Dr. Scott: “I collaborate with the vets here and the vet students. I also read several journal articles. All of that combined with trial and error and clinical experience help me stay current.”

Dr. Spangler: “I use the same techniques as Dr. Scott, but I prefer to read journal and online articles mostly.”

5. What was your favorite thing to learn in school? Least favorite?

Dr. Scott: “Everyone was nice to learn because of the other students. We all had such wonderful teamwork, and we would help study with each other. My favorite subject might have been anatomy. My least favorite part was learning about time management. I woke up, studied, went to class, studied again, and went to bed. Time management was essential to succeed.”

Dr. Spangler: My favorite subject was Physiology, but my least favorite was Anatomy.”

6. Can you think of one medical case that you’ve encountered that has defined your career/that you will always remember?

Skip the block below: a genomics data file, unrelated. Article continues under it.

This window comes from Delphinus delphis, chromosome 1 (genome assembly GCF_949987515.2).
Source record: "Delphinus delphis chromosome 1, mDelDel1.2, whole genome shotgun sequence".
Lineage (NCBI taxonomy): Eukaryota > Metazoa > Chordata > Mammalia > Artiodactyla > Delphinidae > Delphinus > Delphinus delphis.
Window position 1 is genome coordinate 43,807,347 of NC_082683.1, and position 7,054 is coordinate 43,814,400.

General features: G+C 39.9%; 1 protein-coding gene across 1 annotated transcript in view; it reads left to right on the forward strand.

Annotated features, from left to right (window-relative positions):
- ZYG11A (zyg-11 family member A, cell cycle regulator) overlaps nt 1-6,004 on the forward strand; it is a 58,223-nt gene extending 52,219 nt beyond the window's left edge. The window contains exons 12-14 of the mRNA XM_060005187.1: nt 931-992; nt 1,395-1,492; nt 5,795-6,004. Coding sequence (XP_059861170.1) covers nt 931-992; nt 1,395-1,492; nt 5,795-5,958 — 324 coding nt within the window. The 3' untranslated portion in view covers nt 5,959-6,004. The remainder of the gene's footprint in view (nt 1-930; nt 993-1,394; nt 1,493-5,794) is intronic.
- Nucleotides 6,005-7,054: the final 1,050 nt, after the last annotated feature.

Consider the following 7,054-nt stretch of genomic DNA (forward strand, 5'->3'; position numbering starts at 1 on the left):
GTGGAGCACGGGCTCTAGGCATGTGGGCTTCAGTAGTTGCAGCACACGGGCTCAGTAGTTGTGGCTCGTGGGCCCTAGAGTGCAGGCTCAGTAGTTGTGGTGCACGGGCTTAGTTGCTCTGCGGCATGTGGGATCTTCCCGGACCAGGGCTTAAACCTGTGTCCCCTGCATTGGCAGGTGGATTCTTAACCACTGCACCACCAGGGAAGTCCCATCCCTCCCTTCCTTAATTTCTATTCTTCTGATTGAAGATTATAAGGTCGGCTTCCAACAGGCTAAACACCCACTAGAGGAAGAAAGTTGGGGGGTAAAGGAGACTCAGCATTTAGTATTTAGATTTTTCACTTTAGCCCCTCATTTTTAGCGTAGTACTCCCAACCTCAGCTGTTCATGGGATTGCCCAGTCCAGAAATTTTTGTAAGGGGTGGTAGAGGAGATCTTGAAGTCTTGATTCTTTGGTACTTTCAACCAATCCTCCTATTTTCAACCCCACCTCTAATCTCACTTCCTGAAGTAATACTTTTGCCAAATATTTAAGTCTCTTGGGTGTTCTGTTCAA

Dr. Scott: “A six-year-old male neutered cat was going under sedation for a urinary catheter, and his owner was worried about sedation. She called me several times that day, and the last thing I said to her was ‘Trust me, everything will be fine.’ The cat died under anesthesia, and I felt terrible. Come to find out, during the necropsy we found out he had aggressive cancer and would’ve passed in a few months. While it was still sad, I was able to console the owner, and we became long-term friends after the fact. I’ll never forget this one.”

Dr. Spangler: “I performed my first FHO(see below) surgery on a dog, and I ended up adopting it. The second FHO surgery I performed resulted in me taking that dog home too. I still have both of those dogs so I won’t forget those surgeries and those outcomes.”

An FHO, or femoral head ostectomy, is a surgical procedure that aims to restore pain-free mobility to a diseased or damaged hip, by removing the head and neck of the femur (the long leg bone or thighbone).